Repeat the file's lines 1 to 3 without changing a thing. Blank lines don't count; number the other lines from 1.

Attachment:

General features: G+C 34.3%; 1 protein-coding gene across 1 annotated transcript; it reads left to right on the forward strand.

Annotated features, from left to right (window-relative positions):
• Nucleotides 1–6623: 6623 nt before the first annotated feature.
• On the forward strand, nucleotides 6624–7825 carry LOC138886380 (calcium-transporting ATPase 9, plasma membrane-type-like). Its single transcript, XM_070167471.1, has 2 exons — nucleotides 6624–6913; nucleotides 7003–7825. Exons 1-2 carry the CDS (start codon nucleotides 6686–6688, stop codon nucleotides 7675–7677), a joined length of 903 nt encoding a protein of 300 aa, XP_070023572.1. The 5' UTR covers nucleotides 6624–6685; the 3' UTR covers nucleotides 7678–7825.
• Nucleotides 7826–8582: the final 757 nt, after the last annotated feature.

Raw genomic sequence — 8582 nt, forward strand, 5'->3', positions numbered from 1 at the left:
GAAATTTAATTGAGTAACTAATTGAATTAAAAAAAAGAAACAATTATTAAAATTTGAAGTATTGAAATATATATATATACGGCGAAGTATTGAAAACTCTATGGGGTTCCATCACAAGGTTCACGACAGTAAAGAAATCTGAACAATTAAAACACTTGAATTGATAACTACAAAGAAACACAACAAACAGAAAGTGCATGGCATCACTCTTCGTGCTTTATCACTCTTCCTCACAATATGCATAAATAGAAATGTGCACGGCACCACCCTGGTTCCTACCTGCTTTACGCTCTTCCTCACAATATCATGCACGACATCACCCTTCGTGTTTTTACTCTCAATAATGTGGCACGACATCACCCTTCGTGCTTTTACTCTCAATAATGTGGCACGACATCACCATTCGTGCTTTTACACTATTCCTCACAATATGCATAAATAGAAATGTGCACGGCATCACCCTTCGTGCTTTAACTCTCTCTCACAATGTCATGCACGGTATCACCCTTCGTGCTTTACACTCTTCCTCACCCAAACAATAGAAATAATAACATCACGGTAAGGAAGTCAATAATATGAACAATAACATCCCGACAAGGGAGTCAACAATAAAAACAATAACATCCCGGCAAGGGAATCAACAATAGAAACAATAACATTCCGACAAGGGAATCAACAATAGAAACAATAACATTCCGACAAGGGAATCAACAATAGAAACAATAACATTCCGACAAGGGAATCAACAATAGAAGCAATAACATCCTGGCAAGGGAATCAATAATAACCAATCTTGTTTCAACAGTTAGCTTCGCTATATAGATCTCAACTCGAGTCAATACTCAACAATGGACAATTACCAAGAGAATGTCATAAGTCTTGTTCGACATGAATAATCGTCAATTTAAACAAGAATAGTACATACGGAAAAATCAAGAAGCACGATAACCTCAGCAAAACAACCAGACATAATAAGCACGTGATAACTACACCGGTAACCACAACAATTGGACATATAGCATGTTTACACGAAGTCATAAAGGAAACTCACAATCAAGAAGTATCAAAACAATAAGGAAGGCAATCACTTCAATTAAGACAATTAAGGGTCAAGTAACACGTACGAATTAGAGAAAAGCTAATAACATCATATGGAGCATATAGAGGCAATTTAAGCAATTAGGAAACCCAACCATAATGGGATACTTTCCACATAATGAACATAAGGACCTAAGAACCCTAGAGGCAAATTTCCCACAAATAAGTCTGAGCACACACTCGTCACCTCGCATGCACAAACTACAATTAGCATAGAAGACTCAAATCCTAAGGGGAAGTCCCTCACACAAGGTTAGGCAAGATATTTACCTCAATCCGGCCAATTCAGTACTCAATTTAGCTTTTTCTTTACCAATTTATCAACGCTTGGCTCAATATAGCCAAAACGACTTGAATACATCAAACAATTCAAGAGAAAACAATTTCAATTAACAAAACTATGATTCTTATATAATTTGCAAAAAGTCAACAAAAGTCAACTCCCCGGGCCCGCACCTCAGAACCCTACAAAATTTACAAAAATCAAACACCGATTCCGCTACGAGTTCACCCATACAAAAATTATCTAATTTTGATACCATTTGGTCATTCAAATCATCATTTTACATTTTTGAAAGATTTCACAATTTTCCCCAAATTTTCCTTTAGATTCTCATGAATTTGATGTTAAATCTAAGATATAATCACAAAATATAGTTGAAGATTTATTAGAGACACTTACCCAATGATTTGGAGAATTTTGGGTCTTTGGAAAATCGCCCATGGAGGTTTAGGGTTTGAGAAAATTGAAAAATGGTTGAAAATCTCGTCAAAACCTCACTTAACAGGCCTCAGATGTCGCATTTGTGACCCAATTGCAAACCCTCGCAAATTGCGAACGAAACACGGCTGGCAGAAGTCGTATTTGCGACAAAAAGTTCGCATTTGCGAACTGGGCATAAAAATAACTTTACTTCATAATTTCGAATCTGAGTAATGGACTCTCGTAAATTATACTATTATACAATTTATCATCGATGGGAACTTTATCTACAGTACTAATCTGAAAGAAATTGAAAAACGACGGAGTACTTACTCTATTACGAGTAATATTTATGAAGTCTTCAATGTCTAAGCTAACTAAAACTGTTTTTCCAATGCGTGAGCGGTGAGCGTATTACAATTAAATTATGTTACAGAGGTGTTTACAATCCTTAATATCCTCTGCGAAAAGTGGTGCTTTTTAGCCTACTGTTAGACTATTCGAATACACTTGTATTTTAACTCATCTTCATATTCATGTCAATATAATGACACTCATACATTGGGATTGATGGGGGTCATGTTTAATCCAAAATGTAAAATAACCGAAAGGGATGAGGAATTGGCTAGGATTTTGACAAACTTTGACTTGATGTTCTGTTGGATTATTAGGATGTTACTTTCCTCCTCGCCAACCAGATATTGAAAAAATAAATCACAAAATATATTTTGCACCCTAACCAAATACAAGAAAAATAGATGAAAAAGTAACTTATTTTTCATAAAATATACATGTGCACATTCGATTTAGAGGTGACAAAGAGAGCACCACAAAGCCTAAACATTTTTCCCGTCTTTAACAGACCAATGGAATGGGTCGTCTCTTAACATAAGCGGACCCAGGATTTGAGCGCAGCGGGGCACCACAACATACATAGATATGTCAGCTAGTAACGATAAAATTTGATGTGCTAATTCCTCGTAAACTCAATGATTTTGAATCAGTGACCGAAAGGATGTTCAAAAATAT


General features: G+C 34.3%; 1 protein-coding gene across 1 annotated transcript; it reads left to right on the forward strand.

Annotated features, from left to right (window-relative positions):
• Nucleotides 1–6623: 6623 nt before the first annotated feature.